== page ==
startups

Open source at the heart of most startups these days

open business culture

Bringing together people with high-energy and motivation to create startups that have the potential to make a positive impact on society is a great endeavour. It takes vision to bring together inspiring leaders on one platform and create an environment where their best skills are put to use for a larger cause. C3 Inspire is one of those organizations and thrives on such a vision.

I spoke with Alim Maherali, founder of C3 Inspire, and that talk put a lot of things in perspective when it comes to building and successfully running an organization based on the open source principles of collaboration, connections, and sharing.

In this interview, he tells me about the new culture of startups where there's a reigning sense of collaboration and the overwhelming use of open source software.

Read more in my interview with Alim Maherali. » Read more

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Why Python is perfect for startups

Python for startup and small businesses

So you have a great business idea for a wonderful IT product or service, and you want to build your high tech startup around it. Having the idea is a great start, but you will have to build an IT solution/service to get your business off the ground; be it a website, software solution, social network, or mobile app. Which programming language to choose to write these IT products is always the question to get the startup going on a reasonable budget.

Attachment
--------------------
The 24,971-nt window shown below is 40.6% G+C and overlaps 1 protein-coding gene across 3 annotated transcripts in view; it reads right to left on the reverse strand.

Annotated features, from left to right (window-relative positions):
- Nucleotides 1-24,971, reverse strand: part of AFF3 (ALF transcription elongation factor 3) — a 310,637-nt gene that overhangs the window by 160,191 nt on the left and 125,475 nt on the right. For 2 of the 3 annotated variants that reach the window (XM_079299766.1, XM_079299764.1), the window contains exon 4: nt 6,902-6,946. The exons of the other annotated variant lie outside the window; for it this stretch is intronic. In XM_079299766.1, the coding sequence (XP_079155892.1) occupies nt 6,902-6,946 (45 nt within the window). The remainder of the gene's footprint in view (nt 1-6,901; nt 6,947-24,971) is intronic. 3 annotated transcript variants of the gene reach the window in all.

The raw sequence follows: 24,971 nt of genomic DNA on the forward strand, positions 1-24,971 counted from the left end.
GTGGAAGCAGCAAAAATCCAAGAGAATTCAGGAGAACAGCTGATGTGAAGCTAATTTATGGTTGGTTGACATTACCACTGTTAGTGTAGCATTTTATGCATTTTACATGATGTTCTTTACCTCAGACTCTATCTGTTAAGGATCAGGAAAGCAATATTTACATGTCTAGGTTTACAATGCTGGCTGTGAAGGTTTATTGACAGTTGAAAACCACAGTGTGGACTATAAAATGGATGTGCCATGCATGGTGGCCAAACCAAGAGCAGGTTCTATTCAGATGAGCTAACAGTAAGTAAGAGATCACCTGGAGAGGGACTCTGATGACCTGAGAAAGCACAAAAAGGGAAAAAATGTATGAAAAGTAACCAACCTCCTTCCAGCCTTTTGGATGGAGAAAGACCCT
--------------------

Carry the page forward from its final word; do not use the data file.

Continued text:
The truth is, you can write a great product in any language, if you know what you are doing. And when users are looking at a great product they really don’t know which language was used to create it, or how much code it took, nor do they care. But when it comes to time and budgets, there are unique situations, like getting a startup off the ground, where the choice of a programming language can make a difference between success or failure. » Read more

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The five elements of an open source city

open source city

How can you apply the concepts of open source to a living, breathing city? An open source city is a blend of open culture, open government policies, and economic development.

I derived these characteristics based on my experiences and while writing my book, The foundation for an open source city.

Characteristics such as collaboration, participation, transparency, rapid prototyping, and many others can be applied to any city that wants to create an open source culture. Let's take a look at these characteristics in more detail. » Read more

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Impressions from the Open Source Business Conference 2013

Open Source Business Conference 2013

At the Open Source Business Conference 2013, conversations on innovation, disruption, and open source leadership dominated the sessions. The conference chair, Matt Assay, crafted a program where each presentation and conversation reinforced how traditional business strategies are being disrupted by new market dynamics. The dynamics are shifting power away from closed, proprietary corporate leadership towards open collaboration and user-led innovation. The shift is disrupting traditional business strategies, IT operation practices, and market dominance.